For the past five years, Yale Law School has produced a list of the top “family friendly” law firms. And for the past five years, men have acted like “family” issues are something only women need to worry about.
Maybe that’s true if you are a committed bachelor who never intends to procreate or know the love of a real woman. Maybe that’s true if you subscribe to some kind of 1950’s television ideal where the man works and the woman is exclusively a stay-at-home mom. Mind the pool boy, fellas.
But the majority of men will one day marry and spawn. In many cases, they’ll marry a woman of equal career ambitions. At that point, being able to take some paternity leave might be very important. Maybe their wife won’t even be a lawyer, and thus make more money than her husband (have you seen what legal salaries are like these days). Most likely we will see more and more male primary care givers, and the firms will have to adjust. We’ve heard a lot about the “mommy track,” in our professional lifetimes one expects the “daddy track” to become just as important.
So which firms are already ahead of the family friendly curve?
There are some familiar names on this list. I hope partners and associates at these firms are proud of their place of business:
Yale Law Women (YLW) has announced its fifth annual Top Ten Family Friendly Firms List. The 2010 Top Ten Firms, in alphabetical order, are:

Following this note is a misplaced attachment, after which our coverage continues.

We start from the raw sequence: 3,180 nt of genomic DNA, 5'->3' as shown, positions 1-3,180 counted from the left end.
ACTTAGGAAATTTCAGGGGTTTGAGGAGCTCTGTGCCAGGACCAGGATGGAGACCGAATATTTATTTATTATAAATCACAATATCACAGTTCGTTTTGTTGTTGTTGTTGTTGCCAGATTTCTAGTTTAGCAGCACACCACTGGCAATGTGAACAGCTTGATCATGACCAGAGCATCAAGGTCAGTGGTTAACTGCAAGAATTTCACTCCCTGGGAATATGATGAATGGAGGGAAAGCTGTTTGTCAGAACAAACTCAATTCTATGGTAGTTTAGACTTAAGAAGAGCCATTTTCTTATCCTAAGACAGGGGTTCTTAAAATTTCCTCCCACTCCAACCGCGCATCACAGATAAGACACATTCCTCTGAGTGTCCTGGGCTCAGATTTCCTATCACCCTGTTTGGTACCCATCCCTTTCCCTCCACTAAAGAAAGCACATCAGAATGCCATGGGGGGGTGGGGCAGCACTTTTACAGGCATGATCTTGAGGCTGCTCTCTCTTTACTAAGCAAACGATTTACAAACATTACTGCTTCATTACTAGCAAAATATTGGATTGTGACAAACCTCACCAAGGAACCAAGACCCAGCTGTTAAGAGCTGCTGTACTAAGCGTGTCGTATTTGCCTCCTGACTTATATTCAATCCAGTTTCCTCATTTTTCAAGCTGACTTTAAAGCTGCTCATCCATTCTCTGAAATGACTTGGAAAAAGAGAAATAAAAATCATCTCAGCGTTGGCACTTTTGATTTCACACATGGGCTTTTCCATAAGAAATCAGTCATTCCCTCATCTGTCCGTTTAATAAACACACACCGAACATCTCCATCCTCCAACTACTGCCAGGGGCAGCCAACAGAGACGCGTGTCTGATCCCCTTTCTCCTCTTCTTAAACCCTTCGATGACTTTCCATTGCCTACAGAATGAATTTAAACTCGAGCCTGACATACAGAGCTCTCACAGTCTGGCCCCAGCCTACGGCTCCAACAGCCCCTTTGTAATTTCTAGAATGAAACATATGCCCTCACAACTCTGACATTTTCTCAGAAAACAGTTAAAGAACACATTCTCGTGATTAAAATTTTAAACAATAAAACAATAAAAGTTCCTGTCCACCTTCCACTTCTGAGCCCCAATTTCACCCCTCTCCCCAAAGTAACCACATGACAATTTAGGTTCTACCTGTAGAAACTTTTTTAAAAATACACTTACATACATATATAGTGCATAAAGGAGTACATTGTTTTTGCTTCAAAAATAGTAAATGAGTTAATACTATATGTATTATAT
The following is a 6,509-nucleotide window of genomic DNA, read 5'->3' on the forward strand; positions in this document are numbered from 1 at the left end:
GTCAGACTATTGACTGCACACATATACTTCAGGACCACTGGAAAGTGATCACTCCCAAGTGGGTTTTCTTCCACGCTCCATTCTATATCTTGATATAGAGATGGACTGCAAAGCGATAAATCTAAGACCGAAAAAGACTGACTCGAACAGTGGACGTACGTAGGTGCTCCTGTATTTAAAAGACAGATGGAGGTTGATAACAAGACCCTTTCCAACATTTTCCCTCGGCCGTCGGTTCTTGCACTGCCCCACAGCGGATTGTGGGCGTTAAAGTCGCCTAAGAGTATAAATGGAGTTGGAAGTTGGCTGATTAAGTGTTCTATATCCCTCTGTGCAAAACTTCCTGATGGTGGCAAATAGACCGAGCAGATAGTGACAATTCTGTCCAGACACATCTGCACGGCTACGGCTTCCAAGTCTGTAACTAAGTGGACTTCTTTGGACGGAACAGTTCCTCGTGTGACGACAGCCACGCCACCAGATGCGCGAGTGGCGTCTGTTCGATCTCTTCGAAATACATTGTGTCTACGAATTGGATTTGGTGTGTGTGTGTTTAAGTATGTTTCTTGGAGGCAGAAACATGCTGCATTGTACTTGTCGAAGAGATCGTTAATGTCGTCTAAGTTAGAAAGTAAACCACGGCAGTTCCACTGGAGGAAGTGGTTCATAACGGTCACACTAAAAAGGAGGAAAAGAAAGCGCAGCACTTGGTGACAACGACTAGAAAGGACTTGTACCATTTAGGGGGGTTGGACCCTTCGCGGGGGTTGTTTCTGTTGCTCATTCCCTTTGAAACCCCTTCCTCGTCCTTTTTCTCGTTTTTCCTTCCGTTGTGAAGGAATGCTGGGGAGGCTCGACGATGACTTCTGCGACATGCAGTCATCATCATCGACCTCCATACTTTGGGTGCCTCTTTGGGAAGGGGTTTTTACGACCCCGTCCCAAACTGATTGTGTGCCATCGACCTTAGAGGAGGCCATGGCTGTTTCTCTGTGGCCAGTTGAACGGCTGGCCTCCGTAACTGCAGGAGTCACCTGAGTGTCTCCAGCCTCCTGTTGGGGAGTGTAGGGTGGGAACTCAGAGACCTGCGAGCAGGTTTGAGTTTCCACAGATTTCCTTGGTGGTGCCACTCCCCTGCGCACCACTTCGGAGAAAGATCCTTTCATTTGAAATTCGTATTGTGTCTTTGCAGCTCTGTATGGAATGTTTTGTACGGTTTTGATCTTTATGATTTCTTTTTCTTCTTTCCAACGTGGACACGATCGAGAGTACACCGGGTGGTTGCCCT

ARNOLD & PORTER
DEBEVOISE & PLIMPTON
DORSEY & WHITNEY
KIRKLAND & ELLIS
MINTZ, LEVIN, COHN, FERRIS, GLOVSKY & POPEO
STEPTOE & JOHNSON
I’ll note that many of these firms have sizable presences in D.C. or Chicago. It’s entirely possible that the very nature of New York City is not conducive to raising a family.
Hopefully, next year the YLW will also include a list of “most family unfriendly” law firms. Obviously, these things change from year to year. Check out last year’s top ten list, and note the firms who didn’t make the cut after a year of recession:
The YLW don’t go into detail about why some firms dropped off the list. Instead, the organization notes some overall positive trends:
In its fifth annual survey of the Vault Top 100 Firms, YLW found that many firms have already embraced more flexible career paths. 24% percent of firms who responded to our survey offer formal “off-ramp / on-ramp programs,” which allow attorneys to leave the firm for a number of years to pursue other types of legal practice or to take time off to spend with their families. In addition, some firms have created child care facilities and Work-Family Balance Groups to discuss issues concerning work-life balance. To further facilitate a family-friendly environment, firms have organized formal and informal mentoring relationships to support attorneys to stay long-term and advance within the firm.
We’ll see if Yale Law students (men and women) hold firms accountable to family policies by voting with their feet. Yale doesn’t send a huge percentage of its graduates directly into Biglaw so firms really compete to get the few who do. If firms see that this is one factor that top recruits are looking at, even more significant change could be on the way.